DATA Centers for Disease Control and Prevention U.S. Cancer Statistics: An Interactive Atlas Cancer Event: Incidence rate or Death rate. Site: Female Breast Race / Ethnicity: Black or White Period: 1999 or U.S. State: Georgia or Maryland
Examine the map. Collect the data. Repeat for Race / Ethnicity: White Repeat for Death Rate. Repeat for second state. Collect data using the following parameters. Cancer Event: Incidence rate. Site: Female Breast Race / Ethnicity: Black Period: 1999 or U.S. State: your state. You will be collecting two sets of data. Select two states of interest for comparison. Type data set into Excel worksheet.
Breast cancer Incident Georgia yearratecountpopulationRankout of White Black White Black Breast cancer Incident MassachusettsratecountpopulationRankout of Year White Black White Black
Incidence Rate Death Rate Breast Cancer, Georgia versus Massachusetts White and Black, Year 1999 versus 2009
Questions? Is the incidence of breast cancer the same for each group? Has the incidence of breast cancer for your group increased or decreased between 1999 and 2009? Has the death rate changed? For each group has the incidence and death rate changed in the same direction? New questions?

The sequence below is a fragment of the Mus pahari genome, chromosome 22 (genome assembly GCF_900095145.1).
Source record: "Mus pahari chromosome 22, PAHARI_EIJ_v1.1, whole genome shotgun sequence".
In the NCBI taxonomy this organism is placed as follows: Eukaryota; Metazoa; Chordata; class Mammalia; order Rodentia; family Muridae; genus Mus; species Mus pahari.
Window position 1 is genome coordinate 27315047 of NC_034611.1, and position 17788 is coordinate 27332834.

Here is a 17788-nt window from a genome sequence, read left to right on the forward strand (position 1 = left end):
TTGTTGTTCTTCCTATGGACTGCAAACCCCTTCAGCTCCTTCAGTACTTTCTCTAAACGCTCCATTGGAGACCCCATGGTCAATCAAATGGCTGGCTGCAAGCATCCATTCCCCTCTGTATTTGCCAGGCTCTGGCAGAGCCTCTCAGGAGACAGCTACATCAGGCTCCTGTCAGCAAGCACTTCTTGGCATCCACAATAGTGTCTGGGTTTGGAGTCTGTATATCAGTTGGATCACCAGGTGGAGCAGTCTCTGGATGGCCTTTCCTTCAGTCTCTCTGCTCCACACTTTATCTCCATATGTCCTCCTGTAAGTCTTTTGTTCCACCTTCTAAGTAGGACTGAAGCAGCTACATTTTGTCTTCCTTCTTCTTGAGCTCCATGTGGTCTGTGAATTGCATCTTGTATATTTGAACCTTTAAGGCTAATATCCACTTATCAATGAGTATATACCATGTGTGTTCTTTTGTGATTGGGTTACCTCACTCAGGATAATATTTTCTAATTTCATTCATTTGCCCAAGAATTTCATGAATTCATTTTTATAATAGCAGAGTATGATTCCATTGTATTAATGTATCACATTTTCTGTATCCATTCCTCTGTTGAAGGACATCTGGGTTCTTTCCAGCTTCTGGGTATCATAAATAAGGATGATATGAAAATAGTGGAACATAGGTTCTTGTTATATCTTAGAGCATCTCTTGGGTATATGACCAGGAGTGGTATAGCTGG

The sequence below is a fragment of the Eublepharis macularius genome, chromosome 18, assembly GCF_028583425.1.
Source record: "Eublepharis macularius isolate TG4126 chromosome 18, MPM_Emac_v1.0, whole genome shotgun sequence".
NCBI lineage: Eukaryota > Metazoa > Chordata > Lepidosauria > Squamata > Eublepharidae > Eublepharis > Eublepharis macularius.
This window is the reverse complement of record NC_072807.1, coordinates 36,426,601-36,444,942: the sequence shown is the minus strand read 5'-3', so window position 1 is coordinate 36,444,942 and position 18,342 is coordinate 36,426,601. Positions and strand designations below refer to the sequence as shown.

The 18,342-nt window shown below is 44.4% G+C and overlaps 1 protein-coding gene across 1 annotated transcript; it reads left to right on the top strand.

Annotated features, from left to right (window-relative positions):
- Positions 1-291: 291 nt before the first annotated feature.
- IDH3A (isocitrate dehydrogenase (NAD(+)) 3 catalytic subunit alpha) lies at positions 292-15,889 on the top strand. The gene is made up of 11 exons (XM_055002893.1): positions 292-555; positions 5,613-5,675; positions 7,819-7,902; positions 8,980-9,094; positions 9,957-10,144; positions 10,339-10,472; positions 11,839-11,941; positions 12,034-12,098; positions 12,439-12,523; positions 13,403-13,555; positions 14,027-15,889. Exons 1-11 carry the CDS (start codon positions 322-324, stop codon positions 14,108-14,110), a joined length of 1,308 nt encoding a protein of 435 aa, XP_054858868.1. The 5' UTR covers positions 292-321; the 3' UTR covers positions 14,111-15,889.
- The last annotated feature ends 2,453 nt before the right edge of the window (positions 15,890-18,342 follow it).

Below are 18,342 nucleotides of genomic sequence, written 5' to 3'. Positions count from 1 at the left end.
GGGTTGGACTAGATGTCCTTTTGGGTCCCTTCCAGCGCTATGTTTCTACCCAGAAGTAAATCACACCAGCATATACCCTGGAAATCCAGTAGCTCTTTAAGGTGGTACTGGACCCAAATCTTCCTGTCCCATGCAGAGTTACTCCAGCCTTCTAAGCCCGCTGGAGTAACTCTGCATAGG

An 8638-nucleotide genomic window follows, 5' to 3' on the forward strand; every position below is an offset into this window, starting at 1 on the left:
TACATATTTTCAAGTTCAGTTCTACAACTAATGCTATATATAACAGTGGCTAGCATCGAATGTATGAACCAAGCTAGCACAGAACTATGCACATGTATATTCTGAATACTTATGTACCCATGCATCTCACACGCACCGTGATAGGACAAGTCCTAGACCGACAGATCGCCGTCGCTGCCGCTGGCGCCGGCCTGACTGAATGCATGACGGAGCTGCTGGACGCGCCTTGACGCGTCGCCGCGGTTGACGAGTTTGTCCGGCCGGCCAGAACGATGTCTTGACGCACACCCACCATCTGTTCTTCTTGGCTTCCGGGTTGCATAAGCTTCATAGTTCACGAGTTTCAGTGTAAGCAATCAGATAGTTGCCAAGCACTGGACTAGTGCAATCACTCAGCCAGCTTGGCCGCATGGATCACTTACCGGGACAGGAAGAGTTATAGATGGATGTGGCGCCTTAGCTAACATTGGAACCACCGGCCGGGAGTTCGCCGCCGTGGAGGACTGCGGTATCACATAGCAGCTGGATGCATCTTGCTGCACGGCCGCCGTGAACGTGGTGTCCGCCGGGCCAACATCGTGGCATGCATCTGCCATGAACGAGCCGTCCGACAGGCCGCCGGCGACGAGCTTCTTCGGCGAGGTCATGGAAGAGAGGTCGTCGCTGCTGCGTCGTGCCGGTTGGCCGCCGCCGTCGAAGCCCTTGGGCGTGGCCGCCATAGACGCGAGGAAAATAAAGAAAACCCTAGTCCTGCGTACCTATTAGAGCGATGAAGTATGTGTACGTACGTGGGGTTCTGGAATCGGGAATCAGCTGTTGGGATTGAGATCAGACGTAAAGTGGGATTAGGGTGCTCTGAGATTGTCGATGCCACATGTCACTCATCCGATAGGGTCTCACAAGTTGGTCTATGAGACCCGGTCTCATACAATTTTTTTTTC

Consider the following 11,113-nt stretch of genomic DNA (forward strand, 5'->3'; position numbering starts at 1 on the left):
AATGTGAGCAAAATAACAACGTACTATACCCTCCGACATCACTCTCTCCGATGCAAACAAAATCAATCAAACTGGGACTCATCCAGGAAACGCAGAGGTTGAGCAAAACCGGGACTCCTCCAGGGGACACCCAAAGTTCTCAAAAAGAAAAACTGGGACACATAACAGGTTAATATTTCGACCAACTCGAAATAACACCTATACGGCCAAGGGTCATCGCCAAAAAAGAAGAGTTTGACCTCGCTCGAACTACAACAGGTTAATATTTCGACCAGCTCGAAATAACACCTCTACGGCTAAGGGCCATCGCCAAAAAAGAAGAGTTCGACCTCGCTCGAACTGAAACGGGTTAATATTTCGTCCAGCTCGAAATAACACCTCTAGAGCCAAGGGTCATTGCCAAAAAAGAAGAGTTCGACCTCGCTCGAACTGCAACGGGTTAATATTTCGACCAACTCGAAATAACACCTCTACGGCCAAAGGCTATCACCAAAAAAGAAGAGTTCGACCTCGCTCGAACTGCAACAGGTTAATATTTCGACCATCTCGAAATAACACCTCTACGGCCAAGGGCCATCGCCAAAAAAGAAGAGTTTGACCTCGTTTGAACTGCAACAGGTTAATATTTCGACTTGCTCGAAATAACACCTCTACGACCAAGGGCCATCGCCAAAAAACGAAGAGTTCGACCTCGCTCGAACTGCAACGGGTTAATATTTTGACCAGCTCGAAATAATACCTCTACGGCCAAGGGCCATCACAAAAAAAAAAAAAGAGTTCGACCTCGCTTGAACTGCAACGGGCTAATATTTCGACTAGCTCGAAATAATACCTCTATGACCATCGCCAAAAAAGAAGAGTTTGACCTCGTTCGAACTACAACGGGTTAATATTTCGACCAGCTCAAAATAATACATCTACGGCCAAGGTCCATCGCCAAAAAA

Uncertainty is normally an intrinsic feature of some part of nature it is the same for all observers. Risk is specific to a person -- it is not the same for all observers. The possibility of rain tomorrow is uncertain for everyone; but the risk of getting wet is specific to me. Taken from:
Risk vs. Benefits? Risk is determined by two factors: How often might a particular hazard arise? How much harm is likely to result? List small risks you take everyday? What are the benefits? Are the risks worth the benefits?
Risk analysis is the systematic study of uncertainties and risks we encounter in business, engineering, public policy, and many other areas. Many, but not all, risks involve choices. By taking some action, we may deliberately expose ourselves to risk.
E.Singletary, 2003, Rating the Risk Factors for Breast Cancer
Carotenoid intakes and risk of breast cancer defined by estrogen receptor and progesterone receptor status: a pooled analysis of 18 prospective cohort studies. Am J Clin Nutr 2012;95(3): doi: /ajcn Entire study has ~1 million participants Individual studies range from 6,000 participants to 200,000 participants
Questions? Find one study that has a “tight” calculation of risk. Discuss how risks are calculated Explain variance Why are there different studies? Evaluate. Ethics in study. What study would you design?
Overview Risk assessment Beyond the Human Genome Project: Personal Genomes Microarray analysis Background materials: Singletary, Dorit, 2007 Microarray animations by Davidson.